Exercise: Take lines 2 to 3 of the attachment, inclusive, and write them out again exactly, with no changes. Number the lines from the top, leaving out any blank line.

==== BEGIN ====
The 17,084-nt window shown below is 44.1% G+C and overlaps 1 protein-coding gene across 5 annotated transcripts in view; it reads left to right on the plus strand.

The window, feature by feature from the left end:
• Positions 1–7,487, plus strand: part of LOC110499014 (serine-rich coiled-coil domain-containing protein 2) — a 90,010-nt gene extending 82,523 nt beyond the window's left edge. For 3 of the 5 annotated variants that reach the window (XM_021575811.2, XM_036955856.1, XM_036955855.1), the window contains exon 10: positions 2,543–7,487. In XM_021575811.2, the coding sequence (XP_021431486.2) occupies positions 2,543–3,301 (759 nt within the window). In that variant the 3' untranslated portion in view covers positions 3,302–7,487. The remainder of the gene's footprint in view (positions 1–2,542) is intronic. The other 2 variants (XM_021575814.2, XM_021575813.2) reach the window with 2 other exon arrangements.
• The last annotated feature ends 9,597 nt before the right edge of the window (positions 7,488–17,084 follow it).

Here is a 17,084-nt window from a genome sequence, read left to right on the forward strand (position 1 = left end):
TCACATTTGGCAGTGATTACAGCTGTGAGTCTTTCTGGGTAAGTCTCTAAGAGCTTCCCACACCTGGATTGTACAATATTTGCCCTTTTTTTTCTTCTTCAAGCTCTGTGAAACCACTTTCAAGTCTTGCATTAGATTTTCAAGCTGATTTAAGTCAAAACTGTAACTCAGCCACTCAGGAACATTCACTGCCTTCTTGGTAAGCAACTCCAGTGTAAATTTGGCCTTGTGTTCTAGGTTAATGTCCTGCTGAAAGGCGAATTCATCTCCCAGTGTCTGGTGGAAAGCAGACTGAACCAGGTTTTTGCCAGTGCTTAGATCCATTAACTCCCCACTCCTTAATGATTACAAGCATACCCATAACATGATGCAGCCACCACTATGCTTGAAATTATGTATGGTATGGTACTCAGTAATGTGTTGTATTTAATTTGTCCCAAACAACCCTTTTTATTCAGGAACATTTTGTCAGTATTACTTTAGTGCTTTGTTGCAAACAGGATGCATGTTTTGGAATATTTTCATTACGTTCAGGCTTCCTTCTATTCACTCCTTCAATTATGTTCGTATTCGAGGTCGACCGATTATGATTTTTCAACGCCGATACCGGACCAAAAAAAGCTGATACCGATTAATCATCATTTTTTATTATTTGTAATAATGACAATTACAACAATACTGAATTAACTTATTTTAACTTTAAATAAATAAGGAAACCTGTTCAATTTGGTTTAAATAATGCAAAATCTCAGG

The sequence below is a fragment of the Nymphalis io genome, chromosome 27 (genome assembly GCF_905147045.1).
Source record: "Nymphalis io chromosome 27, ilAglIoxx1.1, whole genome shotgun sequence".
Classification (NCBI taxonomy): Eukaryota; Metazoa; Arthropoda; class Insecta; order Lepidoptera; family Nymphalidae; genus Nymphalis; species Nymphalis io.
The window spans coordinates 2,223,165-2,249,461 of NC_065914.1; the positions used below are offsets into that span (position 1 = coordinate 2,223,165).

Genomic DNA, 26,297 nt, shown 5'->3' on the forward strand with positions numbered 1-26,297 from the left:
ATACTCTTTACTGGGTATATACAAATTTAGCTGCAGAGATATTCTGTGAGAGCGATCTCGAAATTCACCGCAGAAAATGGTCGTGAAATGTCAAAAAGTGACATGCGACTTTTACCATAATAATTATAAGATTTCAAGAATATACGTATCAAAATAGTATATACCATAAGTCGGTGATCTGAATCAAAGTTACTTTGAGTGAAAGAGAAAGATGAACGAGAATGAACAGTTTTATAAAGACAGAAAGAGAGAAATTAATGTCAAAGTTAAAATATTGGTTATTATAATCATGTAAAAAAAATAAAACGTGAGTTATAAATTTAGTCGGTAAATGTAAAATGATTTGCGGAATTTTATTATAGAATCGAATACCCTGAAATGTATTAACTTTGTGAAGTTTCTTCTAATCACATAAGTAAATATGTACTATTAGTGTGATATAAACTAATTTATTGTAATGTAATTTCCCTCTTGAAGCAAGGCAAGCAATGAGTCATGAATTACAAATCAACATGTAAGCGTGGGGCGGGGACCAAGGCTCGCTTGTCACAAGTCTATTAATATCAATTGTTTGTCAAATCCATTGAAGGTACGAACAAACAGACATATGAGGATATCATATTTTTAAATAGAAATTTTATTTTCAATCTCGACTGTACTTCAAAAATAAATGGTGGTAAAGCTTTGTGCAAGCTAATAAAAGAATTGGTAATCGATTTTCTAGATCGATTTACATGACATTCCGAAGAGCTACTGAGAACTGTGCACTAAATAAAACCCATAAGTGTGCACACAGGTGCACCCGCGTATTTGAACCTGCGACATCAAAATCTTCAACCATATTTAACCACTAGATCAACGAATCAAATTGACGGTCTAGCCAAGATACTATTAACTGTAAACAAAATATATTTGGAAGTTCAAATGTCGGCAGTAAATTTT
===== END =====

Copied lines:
The window, feature by feature from the left end:
• Positions 1–7,487, plus strand: part of LOC110499014 (serine-rich coiled-coil domain-containing protein 2) — a 90,010-nt gene extending 82,523 nt beyond the window's left edge. For 3 of the 5 annotated variants that reach the window (XM_021575811.2, XM_036955856.1, XM_036955855.1), the window contains exon 10: positions 2,543–7,487. In XM_021575811.2, the coding sequence (XP_021431486.2) occupies positions 2,543–3,301 (759 nt within the window). In that variant the 3' untranslated portion in view covers positions 3,302–7,487. The remainder of the gene's footprint in view (positions 1–2,542) is intronic. The other 2 variants (XM_021575814.2, XM_021575813.2) reach the window with 2 other exon arrangements.